Election season has arrived! While the general election won’t be held until November 4, most states will be holding primary elections in the next two months, beginning next week with Indiana, North Carolina, and Ohio. (You can find out the date of your state’s primary here.) Remember that voting in primaries is just as, if not more important, than voting in general elections! Especially in this era of polarized electoral districts, primary elections play a major role in determining the composition of federal, state and local legislative bodies—and low turnout means that your vote really counts. Read more…
In light of recent Supreme Court decisions, and more opinions expected to come down this morning, it feels like an appropriate time to recap what the nine justices have been working and opining on.
On Tuesday, the Supreme Court handed down a decision in Schuette v. Coalition to Defend Affirmative Action, upholding a constitutional ban on affirmative action in public university admissions in Michigan 6-2 (Justice Kagan recused herself). Interestingly, Justice Stephen Breyer concurred with the conservative wing of the Court. The New York Times notes that “justices in the majority, with varying degrees of vehemence, said that policies affecting minorities that do not involve intentional discrimination should ordinarily be decided at the ballot box rather than in the courtroom.”
The Presidential Commission on Election Administration released its final report in late January. President Obama established the Commission by Executive Order on March 28, 2013, after the 2012 elections were plagued by serious voting problems around the country. Co-chaired by the chief lawyers for the 2012 Obama and Romney campaigns, the mission of the Commission was to “identify best practices in election administration and to make recommendations to improve the voting experience.”
Last week, the Supreme Court decision in Citizens United “celebrated” its fourth anniversary, and the flood of both undisclosed and independent spending in political campaigns continues to grow.
Citizens United struck down a longstanding ban on corporation and union spending in elections—and since the decision four years ago, money has flowed into elections through political action committees (PACs), which contribute money to candidates’ election campaigns. It is estimated that outside groups spent over $1 billion in the 2012 presidential election. More money was spent by outside organizations, often keeping their donor lists secret, than by either candidates’ own campaign. While the total amount of money spent by candidates increased only marginally from 2008, the amount from outside groups quadrupled – thanks largely to the doors opened by Citizens United.
Of this new money pouring into federal elections, over a third of it is undisclosed, meaning that the donors only know the name of the organization funding an ad, but not the donors behind it. Financial disclosure is the cornerstone of any law intended to prevent abuse of public office for personal financial gain. Additionally, disclosure is the one form of campaign finance regulation that the Supreme Court emphatically said does not violate the First Amendment but efforts to expand disclosure have stalled in Congress.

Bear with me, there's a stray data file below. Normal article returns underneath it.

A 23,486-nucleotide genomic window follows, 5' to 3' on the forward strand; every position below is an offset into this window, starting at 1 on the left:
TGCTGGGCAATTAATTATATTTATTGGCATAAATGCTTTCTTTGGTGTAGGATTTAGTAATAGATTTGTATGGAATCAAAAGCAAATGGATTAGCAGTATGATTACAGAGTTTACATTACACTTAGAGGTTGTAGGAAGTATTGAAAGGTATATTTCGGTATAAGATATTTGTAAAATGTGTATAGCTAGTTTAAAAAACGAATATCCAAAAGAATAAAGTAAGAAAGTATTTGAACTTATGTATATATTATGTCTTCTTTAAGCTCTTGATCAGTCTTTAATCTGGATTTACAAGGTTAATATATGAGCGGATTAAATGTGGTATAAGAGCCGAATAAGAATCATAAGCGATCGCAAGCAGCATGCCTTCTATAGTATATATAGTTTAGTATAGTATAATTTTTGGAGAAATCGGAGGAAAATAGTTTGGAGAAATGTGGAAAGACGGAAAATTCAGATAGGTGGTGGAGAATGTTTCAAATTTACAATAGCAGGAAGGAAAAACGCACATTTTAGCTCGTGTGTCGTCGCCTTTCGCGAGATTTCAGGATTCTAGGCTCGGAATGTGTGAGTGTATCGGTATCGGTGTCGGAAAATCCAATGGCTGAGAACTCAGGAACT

Unfortunately, the Supreme Court seems poised to strike down another campaign finance limit. On October 9, 2013, the Supreme Court heard oral argument in McCutcheon v. Federal Election Commission, which concerns the “aggregate limit,”—or total amount of money—one person can donate to candidates for federal office and any political parties in one election cycle. The limit is currently set at $46,000 for individual candidates and $70,000 for political parties per cycle. If struck down, this law would provide another avenue for the wealthy to influence our politics and will further drown out the voices of millions of Americans who donate small amounts to their chosen candidates and causes.
Jewish tradition recognizes the distorting effect that money can have on a leader’s ability to govern fairly. Deuteronomy 16:19 commands, “You shall not judge unfairly: you shall know no partiality; you shall not take gifts, for gifts blind the eyes of the discerning and upset the plea of the just.” In a modern democracy, it is necessary for elected officials to be accountable to all citizens, not just wealthy and powerful moneyed interests. Please take a moment to tell your Members of Congress to support publically funded elections!
Today the five Eisendrath Legislative Assistants say goodbye after an amazing year representing the Union for Reform Judaism in Washington, D.C. We have worked on nearly 70 different legislative issues, represented the RAC in countless coalitions, seen some bills signed into law and others tragically defeated, said goodbye to one Congress and welcomed the next. All in all it has been an incredible year.
When former Prime Minister Julia Gillard scheduled Australia’s elections for September 14, her decision to hold elections on Yom Kippur raised concerns throughout Australia’s Jewish community. Current Prime Minister Kevin Rudd (who took over for Gillard after her ousting in June) listened to the complaints of Jews down under and announced on Sunday that elections would be held on September 7 in order to avoid a clash with the High Holidays, which he believed would be a “massive inconvenience.” Read more…
All eyes were on Iran last week as 36 million citizens went to the polls to vote for their next president. With 50.7% of the vote, Hasan Rowhani was declared the surprise victor.